S.Africa court to hear why Sudanese president should not be arrested - CNBC Africa

S.Africa court to hear why Sudanese president should not be arrested

Southern Africa

by Reuters 0

Sudan"s President Omar Hassan al-Bashir speaks to the crowd after a swearing-in ceremony in Khartoum, June 2, 2015. Source: Reuters

JOHANNESBURG (Reuters) - A South African court issued an interim order on Sunday preventing Sudanese President Omar al-Bashir leaving the country, where he was attending an African Union summit, until the judge hears an application calling for his arrest. The application will be heard on Monday.

Bashir is accused in an International Criminal Court arrest warrant of war crimes and crimes against humanity over atrocities in the Darfur conflict.

Judge Hans Fabricuis said if Bashir was allowed to leave the country it would damage South Africa's reputation, according to local media. 

The court has tasked Home Affairs with the responsibility of ensuring Al-Bashir does not leave South Africa until the application to have him arrested is heard.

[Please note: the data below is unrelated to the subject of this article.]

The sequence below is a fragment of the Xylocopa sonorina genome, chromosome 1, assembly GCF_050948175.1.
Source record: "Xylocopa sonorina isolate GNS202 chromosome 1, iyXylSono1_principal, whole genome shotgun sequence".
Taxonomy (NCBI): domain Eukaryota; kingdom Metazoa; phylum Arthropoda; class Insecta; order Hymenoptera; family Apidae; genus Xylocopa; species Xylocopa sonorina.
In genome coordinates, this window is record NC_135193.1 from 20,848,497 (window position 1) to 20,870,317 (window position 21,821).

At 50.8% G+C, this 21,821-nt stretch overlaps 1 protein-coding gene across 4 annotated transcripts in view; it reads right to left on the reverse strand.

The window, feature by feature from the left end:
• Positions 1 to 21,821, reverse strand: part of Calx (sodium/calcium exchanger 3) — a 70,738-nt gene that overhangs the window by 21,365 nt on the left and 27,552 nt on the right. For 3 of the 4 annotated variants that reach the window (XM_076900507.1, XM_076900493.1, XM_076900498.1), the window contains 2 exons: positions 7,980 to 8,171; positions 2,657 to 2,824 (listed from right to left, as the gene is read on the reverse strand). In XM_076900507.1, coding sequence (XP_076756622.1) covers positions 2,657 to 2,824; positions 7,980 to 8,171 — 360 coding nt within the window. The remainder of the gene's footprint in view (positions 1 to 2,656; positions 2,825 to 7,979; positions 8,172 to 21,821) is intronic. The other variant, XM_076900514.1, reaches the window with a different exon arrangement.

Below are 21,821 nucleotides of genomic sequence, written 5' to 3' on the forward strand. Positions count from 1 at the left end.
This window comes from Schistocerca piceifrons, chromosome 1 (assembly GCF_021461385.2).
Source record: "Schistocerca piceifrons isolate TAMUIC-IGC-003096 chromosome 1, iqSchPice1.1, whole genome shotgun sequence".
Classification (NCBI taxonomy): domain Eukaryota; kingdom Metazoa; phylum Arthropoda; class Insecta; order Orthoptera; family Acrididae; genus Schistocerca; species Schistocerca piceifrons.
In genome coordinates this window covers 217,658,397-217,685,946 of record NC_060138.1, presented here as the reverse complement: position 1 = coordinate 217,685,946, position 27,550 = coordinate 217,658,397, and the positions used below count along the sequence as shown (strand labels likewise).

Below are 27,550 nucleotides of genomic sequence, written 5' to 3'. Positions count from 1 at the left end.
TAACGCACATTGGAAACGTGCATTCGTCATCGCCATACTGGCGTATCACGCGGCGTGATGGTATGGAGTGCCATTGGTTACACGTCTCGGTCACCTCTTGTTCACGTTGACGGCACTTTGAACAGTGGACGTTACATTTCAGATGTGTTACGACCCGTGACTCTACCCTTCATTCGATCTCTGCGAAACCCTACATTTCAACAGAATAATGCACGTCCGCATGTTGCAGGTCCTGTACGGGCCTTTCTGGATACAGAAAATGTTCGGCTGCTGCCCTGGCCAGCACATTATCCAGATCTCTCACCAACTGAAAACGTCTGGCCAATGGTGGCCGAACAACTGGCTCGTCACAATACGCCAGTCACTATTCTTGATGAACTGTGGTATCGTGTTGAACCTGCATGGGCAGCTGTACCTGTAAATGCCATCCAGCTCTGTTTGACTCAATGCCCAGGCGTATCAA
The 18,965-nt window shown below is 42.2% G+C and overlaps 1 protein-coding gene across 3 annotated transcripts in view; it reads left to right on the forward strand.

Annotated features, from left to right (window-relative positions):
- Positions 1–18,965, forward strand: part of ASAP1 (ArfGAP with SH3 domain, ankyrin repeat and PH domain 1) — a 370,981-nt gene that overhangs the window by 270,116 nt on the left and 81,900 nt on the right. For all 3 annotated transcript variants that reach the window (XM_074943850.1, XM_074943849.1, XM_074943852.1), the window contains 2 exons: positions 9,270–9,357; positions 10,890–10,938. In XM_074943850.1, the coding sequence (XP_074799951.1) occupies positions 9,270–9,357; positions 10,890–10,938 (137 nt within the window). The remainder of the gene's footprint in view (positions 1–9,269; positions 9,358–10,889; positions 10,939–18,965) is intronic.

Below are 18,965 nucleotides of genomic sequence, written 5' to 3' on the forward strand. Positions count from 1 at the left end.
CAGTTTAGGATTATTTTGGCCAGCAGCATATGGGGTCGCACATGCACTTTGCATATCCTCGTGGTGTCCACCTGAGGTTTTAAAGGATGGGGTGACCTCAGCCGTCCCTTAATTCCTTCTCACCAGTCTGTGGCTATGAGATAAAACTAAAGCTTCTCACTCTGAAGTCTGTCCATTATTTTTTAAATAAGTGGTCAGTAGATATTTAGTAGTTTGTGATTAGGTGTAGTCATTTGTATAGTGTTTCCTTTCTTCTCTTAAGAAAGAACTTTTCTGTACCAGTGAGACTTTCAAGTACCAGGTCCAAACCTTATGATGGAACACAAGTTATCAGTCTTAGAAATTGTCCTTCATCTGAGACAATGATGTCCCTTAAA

"We are all happy to be here. There's no problem," a Sudanese official told Reuters at the summit, where Bashir was earlier seen arriving.

The ICC has called on South African authorities to arrest Bashir. A statement issued by the court in The Hague asked Pretoria "to spare no effort in ensuring the execution of the arrest warrants".

It said the court's members had "deep concern" about the negative consequences if a member state failed to assist in detaining Bashir, who was indicted more than a decade ago.

But an arrest in South Africa appears unlikely because President Jacob Zuma's government has given immunity to any leader or delegate attending the AU summit.

"He (Bashir) would be a fool if he had not sought guarantees he would not be transferred before leaving for South Africa," one ICC official told Reuters, asking not to be named.

A foreign ministry spokesman in South Africa, which is an ICC signatory and therefore obliged to exercise arrest warrants from the Netherlands-based court, did not respond to requests for comment.

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